2. Use Santa as a teaching tool:  Nicholas was of course a historical person.  More than that he was the type of man who I would want my son to be like.  He was a tough, courageous, Jesus loving man who had a reputation for extravagant generosity.  You might use Phil 2 to talk about the extravagant generosity of Jesus vacating his throne in heaven to rescue us and how this moves followers of Jesus (like Nicholas!) to forgo their own wealth and privileges to help those in need.  You might follow this up with something practical, like taking your little one to buy toys or clothes for a donation.  So in the same way Jesus moved Nicholas to generosity, Jesus can move your little ones to generosity.
  3. Make clear that Santa is pretend: In my home we play lots of games.  We’ve been reading the Chronicles of Narnia and since David is only three, it is hard for him to stay focused through a whole chapter.  To help him stay focused we act out the chapters after we’ve read them and this is always lots of fun for both of us.  Mommy is pretend Lucy.  Daddy is pretty Edmund (too bad for me!).  David is pretend Peter.  And finally our cat Rico is pretend Mr. Tumnus (yes, he hates it).  Santa is a great, fun, pretend game.  Much like our Narnia game, Santa is a game that can teach David some valuable things about Jesus.  The thing about a good pretend game is that reminding everyone that we’re just pretending ruins the game.  You don’ t need to remind everyone you’re pretending because everyone already knows it.  So David knows Santa is pretend.  We’ve told him.  But we don’t bring it up constantly. That would ruin the fun.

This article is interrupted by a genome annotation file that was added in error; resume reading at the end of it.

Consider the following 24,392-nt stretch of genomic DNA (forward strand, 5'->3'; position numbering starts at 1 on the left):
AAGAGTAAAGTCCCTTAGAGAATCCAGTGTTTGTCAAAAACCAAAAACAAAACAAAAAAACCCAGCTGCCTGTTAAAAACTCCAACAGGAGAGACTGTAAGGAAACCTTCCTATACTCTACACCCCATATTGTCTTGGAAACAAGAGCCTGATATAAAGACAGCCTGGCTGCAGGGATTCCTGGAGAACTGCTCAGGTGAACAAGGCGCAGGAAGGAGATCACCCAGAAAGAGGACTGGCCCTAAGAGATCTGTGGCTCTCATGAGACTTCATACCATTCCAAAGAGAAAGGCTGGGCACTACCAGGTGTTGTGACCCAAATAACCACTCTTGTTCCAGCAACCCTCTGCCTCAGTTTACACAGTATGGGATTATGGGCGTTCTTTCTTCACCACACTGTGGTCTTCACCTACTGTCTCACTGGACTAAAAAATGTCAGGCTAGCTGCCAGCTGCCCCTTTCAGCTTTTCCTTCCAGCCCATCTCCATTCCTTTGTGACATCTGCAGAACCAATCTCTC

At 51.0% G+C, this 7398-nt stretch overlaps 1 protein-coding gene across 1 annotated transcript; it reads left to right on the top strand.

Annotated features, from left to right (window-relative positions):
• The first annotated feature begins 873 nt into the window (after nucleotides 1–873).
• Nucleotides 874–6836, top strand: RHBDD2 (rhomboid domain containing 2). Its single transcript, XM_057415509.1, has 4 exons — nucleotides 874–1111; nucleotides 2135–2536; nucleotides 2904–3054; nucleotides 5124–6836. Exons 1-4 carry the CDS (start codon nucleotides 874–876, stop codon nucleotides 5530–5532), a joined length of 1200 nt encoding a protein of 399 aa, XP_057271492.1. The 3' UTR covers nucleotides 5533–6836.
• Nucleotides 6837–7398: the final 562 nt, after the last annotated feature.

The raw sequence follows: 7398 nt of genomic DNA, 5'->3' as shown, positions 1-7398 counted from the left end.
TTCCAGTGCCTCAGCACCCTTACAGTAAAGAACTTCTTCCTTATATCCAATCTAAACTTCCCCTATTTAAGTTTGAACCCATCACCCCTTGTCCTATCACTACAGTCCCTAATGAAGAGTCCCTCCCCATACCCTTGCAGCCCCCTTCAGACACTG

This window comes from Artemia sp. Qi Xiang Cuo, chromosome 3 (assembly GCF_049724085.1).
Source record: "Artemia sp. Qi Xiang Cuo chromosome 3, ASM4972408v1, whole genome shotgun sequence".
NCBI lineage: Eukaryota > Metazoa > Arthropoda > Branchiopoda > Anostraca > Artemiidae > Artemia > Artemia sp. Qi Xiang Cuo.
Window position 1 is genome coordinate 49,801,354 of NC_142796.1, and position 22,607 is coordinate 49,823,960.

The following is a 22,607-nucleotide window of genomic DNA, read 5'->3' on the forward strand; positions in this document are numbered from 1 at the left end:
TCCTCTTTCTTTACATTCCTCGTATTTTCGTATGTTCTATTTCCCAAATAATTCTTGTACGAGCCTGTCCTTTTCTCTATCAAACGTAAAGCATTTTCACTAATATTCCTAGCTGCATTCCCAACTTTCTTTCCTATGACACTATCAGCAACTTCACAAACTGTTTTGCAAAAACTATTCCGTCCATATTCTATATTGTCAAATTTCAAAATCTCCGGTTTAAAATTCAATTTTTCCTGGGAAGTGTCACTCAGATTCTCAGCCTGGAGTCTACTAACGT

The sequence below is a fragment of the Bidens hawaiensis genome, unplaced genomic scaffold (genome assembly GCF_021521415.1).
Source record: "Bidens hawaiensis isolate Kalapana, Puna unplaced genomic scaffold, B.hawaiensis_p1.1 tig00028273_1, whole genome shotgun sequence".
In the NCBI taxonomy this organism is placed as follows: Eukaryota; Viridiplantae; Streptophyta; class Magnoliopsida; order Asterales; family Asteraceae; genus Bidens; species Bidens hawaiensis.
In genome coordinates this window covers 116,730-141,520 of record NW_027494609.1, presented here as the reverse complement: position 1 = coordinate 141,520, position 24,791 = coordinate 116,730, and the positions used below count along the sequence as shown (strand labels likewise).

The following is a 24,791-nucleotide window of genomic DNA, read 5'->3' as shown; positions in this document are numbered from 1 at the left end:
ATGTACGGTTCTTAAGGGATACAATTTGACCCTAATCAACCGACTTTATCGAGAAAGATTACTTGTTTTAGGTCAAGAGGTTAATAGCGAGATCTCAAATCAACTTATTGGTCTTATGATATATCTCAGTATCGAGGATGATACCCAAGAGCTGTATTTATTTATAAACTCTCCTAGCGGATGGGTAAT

Santa, Fairy Tales, C.S. Lewis, and Pre-Evangelism

19 12 2011

 The author’s logic is the type that makes me squirm while simultaneously perking my interest.  At the end of the day, I like it…I think

I suspect that fairy tales and Santa Claus do prepare us to embrace the ultimate Fairy Tale, the one Lewis believed was ingrained in our being. New research from the Université de Montréal and the University of Ottawa indicates that children aren’t overly troubled upon learning that Santa is a myth. But the researchers remained puzzled because while children eventually abandon Santa, they keep believing in God. Lewis would say this is because God is real, but Mr. Dawkins fears it is the lasting damage of fairy tales. While Mr. Dawkins stands ironically alongside Puritans in his readiness to ban fairy tales, Christian apologists like Lewis and Chesterton embraced them, precisely because to embrace Christian dogma is to embrace the extrarational.

Today’s Christian apologists, by contrast, seek to reason their way to God by means of archaeological finds, anthropological examinations and scientific argumentation. That’s all well and good, but it seems to miss a fundamental point illuminated by Chesterton, which is that, ultimately, belief in God is belief in mystery.

read it all here